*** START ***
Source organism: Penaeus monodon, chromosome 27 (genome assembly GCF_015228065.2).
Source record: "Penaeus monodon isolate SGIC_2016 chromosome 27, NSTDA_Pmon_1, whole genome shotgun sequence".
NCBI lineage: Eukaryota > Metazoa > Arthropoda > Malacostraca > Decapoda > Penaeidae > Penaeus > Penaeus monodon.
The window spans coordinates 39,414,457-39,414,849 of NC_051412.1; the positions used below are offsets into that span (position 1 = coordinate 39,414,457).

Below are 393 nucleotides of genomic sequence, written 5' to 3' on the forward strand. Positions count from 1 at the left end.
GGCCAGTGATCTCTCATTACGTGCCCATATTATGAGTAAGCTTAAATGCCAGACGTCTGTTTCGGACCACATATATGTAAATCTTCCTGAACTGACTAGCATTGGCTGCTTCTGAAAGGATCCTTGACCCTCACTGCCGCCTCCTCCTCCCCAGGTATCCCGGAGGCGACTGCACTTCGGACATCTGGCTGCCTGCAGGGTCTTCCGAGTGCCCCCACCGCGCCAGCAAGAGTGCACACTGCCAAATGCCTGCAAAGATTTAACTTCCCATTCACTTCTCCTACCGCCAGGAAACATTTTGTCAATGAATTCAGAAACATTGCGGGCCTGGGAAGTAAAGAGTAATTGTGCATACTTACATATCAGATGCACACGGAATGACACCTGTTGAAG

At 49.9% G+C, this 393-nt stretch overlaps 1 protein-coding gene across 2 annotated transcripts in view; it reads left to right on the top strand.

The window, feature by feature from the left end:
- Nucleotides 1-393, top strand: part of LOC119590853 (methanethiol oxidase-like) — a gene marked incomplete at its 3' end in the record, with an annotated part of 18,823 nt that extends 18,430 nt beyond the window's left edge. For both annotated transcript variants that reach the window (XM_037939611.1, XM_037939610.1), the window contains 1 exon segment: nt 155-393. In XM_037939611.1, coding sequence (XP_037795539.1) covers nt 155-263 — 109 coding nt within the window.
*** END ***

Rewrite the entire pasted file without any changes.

Source organism: Penaeus monodon, chromosome 27 (genome assembly GCF_015228065.2).
Source record: "Penaeus monodon isolate SGIC_2016 chromosome 27, NSTDA_Pmon_1, whole genome shotgun sequence".
NCBI lineage: Eukaryota > Metazoa > Arthropoda > Malacostraca > Decapoda > Penaeidae > Penaeus > Penaeus monodon.
The window spans coordinates 39,414,457-39,414,849 of NC_051412.1; the positions used below are offsets into that span (position 1 = coordinate 39,414,457).

Below are 393 nucleotides of genomic sequence, written 5' to 3' on the forward strand. Positions count from 1 at the left end.
GGCCAGTGATCTCTCATTACGTGCCCATATTATGAGTAAGCTTAAATGCCAGACGTCTGTTTCGGACCACATATATGTAAATCTTCCTGAACTGACTAGCATTGGCTGCTTCTGAAAGGATCCTTGACCCTCACTGCCGCCTCCTCCTCCCCAGGTATCCCGGAGGCGACTGCACTTCGGACATCTGGCTGCCTGCAGGGTCTTCCGAGTGCCCCCACCGCGCCAGCAAGAGTGCACACTGCCAAATGCCTGCAAAGATTTAACTTCCCATTCACTTCTCCTACCGCCAGGAAACATTTTGTCAATGAATTCAGAAACATTGCGGGCCTGGGAAGTAAAGAGTAATTGTGCATACTTACATATCAGATGCACACGGAATGACACCTGTTGAAG

At 49.9% G+C, this 393-nt stretch overlaps 1 protein-coding gene across 2 annotated transcripts in view; it reads left to right on the top strand.

The window, feature by feature from the left end:
- Nucleotides 1-393, top strand: part of LOC119590853 (methanethiol oxidase-like) — a gene marked incomplete at its 3' end in the record, with an annotated part of 18,823 nt that extends 18,430 nt beyond the window's left edge. For both annotated transcript variants that reach the window (XM_037939611.1, XM_037939610.1), the window contains 1 exon segment: nt 155-393. In XM_037939611.1, coding sequence (XP_037795539.1) covers nt 155-263 — 109 coding nt within the window.